Our Mexican-American Gay Family

To mark Latinx Heritage Month, we asked our community to share stories about how their Latinx identities intersect with their identity as an LGBTQ+ family. In this post, Claudia shares her family’s story.

In the Camargo family, we hold our Mexican culture with Pride. My wife Rosie was born and raised in Guanajuato Mexico. I, Claudia AKA Chayo, was taken to Mexico yearly since I was 5 years old, and we have taken our son, Aaron, yearly since the age of 5 as well. We are proud of our Mexican Raices (roots) and want to make sure Aaron is raised with the same love and interest in our Cultura.

In our household, we respect and display with honor our 3 flags: the American, the Mexican, and our Pride flags. We did not plan it this way, but it looks like we even split the knowledge of representation of each one through our family. Aaron can explain to you all about the American flag, Rosie is the expert in the Mexican flag and Cultura, while I can tell you the origin and representation of our Pride flag.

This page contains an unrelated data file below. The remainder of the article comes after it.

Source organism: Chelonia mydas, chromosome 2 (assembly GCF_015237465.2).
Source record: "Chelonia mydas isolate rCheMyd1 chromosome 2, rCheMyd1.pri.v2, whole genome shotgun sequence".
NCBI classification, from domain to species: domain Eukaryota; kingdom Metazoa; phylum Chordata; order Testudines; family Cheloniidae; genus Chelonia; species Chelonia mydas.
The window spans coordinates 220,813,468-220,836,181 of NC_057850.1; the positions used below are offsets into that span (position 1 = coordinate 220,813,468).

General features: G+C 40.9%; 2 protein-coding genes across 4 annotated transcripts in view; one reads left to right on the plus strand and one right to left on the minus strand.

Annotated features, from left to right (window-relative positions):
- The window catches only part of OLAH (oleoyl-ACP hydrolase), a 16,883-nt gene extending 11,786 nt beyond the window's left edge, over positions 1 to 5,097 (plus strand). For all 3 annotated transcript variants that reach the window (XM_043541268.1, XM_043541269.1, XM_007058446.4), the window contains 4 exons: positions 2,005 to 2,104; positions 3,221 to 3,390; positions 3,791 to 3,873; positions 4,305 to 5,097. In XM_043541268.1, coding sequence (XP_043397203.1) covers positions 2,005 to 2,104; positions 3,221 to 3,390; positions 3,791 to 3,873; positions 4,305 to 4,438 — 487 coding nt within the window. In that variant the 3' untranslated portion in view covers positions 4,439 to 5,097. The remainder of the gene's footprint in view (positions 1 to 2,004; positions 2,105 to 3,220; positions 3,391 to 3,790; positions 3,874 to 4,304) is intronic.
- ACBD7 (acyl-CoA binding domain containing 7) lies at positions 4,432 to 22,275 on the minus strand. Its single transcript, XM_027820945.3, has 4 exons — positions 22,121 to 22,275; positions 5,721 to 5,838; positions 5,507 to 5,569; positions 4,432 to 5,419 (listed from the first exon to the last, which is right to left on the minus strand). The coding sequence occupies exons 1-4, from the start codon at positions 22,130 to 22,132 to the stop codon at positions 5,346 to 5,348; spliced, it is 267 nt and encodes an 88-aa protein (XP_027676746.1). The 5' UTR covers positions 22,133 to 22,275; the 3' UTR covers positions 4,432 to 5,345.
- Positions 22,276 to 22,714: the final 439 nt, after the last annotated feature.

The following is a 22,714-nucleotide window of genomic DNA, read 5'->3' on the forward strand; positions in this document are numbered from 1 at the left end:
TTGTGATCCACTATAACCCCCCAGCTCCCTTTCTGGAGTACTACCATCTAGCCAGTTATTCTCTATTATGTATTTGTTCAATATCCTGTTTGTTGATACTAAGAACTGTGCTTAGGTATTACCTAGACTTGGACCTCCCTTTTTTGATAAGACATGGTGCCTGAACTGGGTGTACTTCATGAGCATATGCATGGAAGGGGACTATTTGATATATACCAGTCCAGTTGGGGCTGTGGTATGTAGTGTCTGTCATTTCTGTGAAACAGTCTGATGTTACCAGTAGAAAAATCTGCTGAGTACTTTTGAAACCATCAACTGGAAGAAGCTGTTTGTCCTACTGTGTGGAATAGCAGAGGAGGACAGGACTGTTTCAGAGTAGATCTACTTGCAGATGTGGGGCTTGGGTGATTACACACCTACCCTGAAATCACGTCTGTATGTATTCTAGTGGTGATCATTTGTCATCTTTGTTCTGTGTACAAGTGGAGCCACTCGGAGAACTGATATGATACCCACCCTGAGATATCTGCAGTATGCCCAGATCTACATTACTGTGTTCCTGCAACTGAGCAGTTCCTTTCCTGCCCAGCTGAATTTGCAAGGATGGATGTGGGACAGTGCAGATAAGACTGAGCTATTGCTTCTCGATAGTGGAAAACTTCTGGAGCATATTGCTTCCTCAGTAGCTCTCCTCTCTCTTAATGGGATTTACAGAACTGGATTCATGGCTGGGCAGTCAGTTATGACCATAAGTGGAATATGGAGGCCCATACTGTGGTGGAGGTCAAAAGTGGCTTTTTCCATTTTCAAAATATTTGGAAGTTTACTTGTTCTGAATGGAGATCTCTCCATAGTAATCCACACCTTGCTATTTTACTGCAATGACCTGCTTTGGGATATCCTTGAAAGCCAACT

We celebrate the Mexican Independence at home by waiting the traditional “El Grito” which falls in September. We celebrate El Dia de Muertos, and now our town in Indiana is embracing this tradition, too! We travel every year to spend Christmas in Mexico. We want our son to be part of the traditional ‘Posaditas”, “Arrullar al Nino Jesus” and celebrate Navidad how it is done in Mexico—which is beautiful.

The entire Mes de Septiembre we try to talk about Mexican cultures at our home so that our son can see and learn. We have the best Mexican chef in our home (my wife). Her meals are traditional, and we love it. El chocolate caliente con un bolillo, el mole, las tortillas, los tamales, el pozole, los frijoles, y sus ricas empanadas. We have a very Mexican traditional family household structure. I am the male figure that goes out to work and takes care of things like our vehicles and home repairs, while Mommy Rosie is the one to stay home take care of the chores, and our son Aaron. I consider myself Machista at times. I wasn’t raised that way, it just naturally happened.

We are a truly a proud Mexican-American Gay family that respects everything that makes us a strong family. In the past, we have participated in a Mexican LGBTQ+ family group and shared our family picture for a calendar and a book cover explaining our families and their structures. We don’t only remember we are Mexicans in the month of Independence, we remember it every day. When we speak our language, eat our foods, keep our traditions, our culture, and raise our son with the love for our roots.